The Replicators from Stargate

It's hard to choose, but the first example that I want to discuss in some detail comes from Ursula Le Guin's  book Always Coming Home. This novel is something of an anthropological treatise on a future, enviro-utopian society. In it, intelligence has split into two streams: human and machine. Human society is fragmented into small tribal societies that have all created specific cultures that are adapted to the specific environment that they live in. There is some use of technology, but it is quite minimal and very much what is known as "appropriate tech".
Ursula Le Guin
Artificial intelligence, on the other hand, exists totally separated in the underground and, to a certain extent, in outer space. The only way it interfaces with humanity is through the creation and maintenance of computer terminals in every community. These terminals allow human beings to communicate with other humans over long distances and to also access the sum total of knowledge that both humanity and AI have been able to accumulate. In this vision, artificial and human intelligence have become what Stephen Jay Gould would call "non-overlapping magisteria".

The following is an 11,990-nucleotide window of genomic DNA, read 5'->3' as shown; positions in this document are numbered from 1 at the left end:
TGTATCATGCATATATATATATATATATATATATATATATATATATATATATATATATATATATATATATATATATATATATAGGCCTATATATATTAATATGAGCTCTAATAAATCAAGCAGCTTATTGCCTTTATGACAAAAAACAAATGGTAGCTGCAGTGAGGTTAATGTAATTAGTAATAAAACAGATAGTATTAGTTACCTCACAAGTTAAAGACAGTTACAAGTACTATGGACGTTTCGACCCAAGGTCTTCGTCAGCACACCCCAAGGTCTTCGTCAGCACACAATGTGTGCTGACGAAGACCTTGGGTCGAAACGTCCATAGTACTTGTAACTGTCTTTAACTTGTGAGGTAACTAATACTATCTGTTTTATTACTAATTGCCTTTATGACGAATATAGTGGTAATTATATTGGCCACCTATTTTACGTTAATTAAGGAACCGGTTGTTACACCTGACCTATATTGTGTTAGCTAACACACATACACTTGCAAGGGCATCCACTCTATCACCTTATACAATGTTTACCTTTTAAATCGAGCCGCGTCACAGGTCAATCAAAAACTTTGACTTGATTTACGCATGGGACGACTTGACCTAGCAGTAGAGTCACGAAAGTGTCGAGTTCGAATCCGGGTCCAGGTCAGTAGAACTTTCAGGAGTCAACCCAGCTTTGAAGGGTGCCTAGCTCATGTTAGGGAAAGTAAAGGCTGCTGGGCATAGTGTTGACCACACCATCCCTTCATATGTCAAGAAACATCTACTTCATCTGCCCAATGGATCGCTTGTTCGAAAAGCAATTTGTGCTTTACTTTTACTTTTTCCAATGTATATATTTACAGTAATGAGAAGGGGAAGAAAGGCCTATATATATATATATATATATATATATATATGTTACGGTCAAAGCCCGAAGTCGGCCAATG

In effect, humanity appears to end up living totally at the sufferance of an artificial intelligence that benignly neglects them. While Le Guin never really works through the implications and makes this explicit, her future humanity is living in the equivalent of a nature preserve or game park. (Please don't feed the bears!)


The next example I came across was from Frederick Pohl's Heechee books. In this future, humanity develops both artificial intelligence and the ability to download human memory and "personality" into data storage. This creates both a type of immortality and a temporal disconnect between the living and the dead. The disconnect comes about because computers are able to process information so much faster than brains can that dead humans can accomplish in seconds what would require living ones months or even years to achieve.

This disconnect between living and machine stored intelligence creates a tension in the series of novels that gets settled through the plot device of the discovery of an intelligence that only exists as data, the "Assassins" or the "Foe". They are seen as the enemy of "meat" intelligence because they supposedly wipe out all intelligent life that holds the promise of evolving to become an eventual competitor and because they are attempting to change the nature of the universe to make it more